• Dinner and hangouts again. I got to play an awesome game of Last Night on Earth with Dan Wells running the zombies. With all writers playing, the game develops a narrative of its own. Ed will always be our hero! Just don’t make him angry…
Monday, Day at Sea
• First up was The Business of Short Fiction Markets, with Lynn and Michael Thomas, the editors and publishers of Uncanny Magazine. They gave us a full rundown on how to submit to magazines and short story markets, and what the submission process looks like from the other side.
• Outlining: it doesn’t have to hurt, with Claudia Grey. Claudia gave us a great explanationof many different outlining styles, and how to use them.
• Then we had another Writing Excuses recording session. In the intermission, I got to know several other students better, and had some cool discussions on worldbuilding, magic systems, and martial arts.
• That evening several of us attended the wedding of two of the students. The organizers not only helped them plan, but Mary Robinette Kowal officiated! We had met the two on last year’s cruise and were honored to be able to attend Miko and Jessica’s wedding.
Tuesday, St Thomas
• Here, Heather and I went on our second animal interaction excursion—a meet and greet with two sea lions, Omar and Romulo. They were very sweet and the trainers did a great job of keeping them engaged and interacting with the guests,
until one attacked!
Not really—he was just doing some foreshadowing.
Each of us got a kiss from a sea lion, which they really like to do, and when Romulo was about to give Heather a kiss, the trainer gave some slightly crossed signals. Romulo got confused and frustrated, and bit Heather on the shoulder, but not very hard, and he was obviously very sorry afterward. Heather got a very long kiss and a sea lion sexy dance (which we unfortunately did not get a recording of), and we got a story to tell.
• The rest of the day was given over to writing, talking with other students, and another session of Writing Excuses recording. After dinner with some friends from last year, I had a great time hanging out with some other martial artist writers, showing off our different styles, including watching some awesome Capoeiristas play. After we all tired ourselves out, we spent another while talking about writing, martial arts, and engineering. Evidently they go together?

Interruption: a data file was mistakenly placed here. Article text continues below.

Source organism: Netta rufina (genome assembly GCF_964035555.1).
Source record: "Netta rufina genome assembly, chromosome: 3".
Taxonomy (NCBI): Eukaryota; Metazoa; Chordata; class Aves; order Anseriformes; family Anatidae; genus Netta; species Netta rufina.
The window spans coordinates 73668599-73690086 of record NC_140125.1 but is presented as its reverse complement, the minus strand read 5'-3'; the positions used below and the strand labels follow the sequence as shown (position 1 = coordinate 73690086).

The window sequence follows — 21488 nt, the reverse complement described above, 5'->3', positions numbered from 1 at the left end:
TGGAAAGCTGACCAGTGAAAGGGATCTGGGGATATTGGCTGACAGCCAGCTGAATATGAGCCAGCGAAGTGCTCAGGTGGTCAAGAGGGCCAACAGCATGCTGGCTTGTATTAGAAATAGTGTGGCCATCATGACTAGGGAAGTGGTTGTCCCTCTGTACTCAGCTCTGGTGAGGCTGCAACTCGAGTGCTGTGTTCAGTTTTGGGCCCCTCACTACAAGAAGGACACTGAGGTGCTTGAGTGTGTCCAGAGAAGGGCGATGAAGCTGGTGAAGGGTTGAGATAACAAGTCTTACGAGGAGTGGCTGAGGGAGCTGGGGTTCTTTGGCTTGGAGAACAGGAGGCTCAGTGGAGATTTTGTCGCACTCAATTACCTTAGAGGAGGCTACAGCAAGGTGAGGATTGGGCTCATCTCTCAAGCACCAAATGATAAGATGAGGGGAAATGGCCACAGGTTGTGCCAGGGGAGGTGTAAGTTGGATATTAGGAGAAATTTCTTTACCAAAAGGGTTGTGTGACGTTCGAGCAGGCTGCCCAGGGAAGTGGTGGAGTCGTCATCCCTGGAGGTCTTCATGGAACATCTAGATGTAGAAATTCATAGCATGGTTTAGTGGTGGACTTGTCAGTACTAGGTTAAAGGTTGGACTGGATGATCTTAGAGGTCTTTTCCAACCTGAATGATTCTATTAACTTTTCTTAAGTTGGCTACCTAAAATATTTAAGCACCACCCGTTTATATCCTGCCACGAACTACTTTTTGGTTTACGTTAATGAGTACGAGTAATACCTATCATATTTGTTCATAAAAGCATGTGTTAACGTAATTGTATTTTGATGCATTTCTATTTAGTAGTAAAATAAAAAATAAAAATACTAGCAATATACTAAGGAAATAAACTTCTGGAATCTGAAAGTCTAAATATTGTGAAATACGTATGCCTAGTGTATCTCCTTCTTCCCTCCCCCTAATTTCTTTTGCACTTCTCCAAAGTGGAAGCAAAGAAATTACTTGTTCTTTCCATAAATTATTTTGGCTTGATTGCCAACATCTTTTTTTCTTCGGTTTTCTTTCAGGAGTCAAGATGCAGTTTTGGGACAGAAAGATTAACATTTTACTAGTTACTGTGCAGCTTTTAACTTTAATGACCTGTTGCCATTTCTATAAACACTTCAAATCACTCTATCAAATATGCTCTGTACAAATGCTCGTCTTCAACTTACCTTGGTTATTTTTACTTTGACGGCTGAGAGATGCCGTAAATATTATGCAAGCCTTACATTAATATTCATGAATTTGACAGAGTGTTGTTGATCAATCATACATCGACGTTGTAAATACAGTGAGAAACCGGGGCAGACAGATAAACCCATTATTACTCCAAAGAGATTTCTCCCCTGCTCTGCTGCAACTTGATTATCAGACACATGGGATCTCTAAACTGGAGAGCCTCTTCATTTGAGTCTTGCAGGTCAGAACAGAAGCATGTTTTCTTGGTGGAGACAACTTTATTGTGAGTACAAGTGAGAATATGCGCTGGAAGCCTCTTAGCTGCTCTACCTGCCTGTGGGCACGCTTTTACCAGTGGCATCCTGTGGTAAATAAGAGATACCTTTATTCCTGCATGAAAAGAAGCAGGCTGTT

Wednesday, St Maartin
• Wednesday was at the island of Sint Maartin, or Saint-Martin, depending on whether you are on the Dutch or the French side. We took a tour bus around the island to see almost the whole circumference, spent a while browsing a market, bought a carved pelican statue, and came back.
(Not that one.)
• Our only class this day was, So you sold your novel to a publisher. Now what? Navah Wolfe, an editor at Saga Press, gave us an excellent run-down on how editors get involved in a writer’s book once they buy it, often knowing the story and background almost as well as the author. They are the book’s biggest champion, and spend a lot of time making sure the release is a good as it can be.
• Once again, we got to see Writing Excuses recording.
They recorded the rest of the episodes for 2016 while we were on the cruise, sharing episodes with many of the excellent guest instructors as well.
Thursday, Day at Sea
• This morning, Dan gave a private showing of I Am Not A Serial Killer, his first book, which has been made into a movie. It’s very well done and you should all go see it!
• Our class this day was Personal Narrative, with Desiree Burch. Coming from a standup background, Desiree showed us how she digs into personal history to find subjects for her shows. She gave prompts and told us to answer them with the first thing that came to mind. I think we all found the answers eye opening and a little scary. Then she had us break into groups and give 30 second, 15 second, and one line descriptions of a time we were wronged. It was amazing to see so many introvert writers open up. We were all a little stunned, and closer to each other, after we finished.
• I had an attendee-led critique group after that, which gave me some valuable feedback on my latest work. To give an idea of how the retreat has grown from year to year, on the 2015 cruise, we had one group for novels and one for short stories. This year, we had to break up into three groups for novels and one for short stories!
• This was the formal night for the cruise, and also our chance to cosplay. We were at DongWon’s table, so we had a great discussion about the agenting process. In addition, it was also the wedding reception for Miko and Jessica. We had a great time parading across the ship and getting pictures with all the excellent costumes. Heather and I even won a medal for our costumes, which she made.
Friday, Day at Sea
• Our last day started with choosing one of several Q&A classes. Heather and I chose Writing the Other, with Desiree Burch, Michael Thomas, and K Tempest Bradford. They answered some great questions about how to accurately depict race, sexuality, and disability when you as a writer are not familiar with it personally.
• Next was Advanced Characterization: Writing Chars from the inside out, with Tananarive Due, who showed us how characters are built by finding their motivations and desires. This is especially helpful when creating a character that is not like yourself.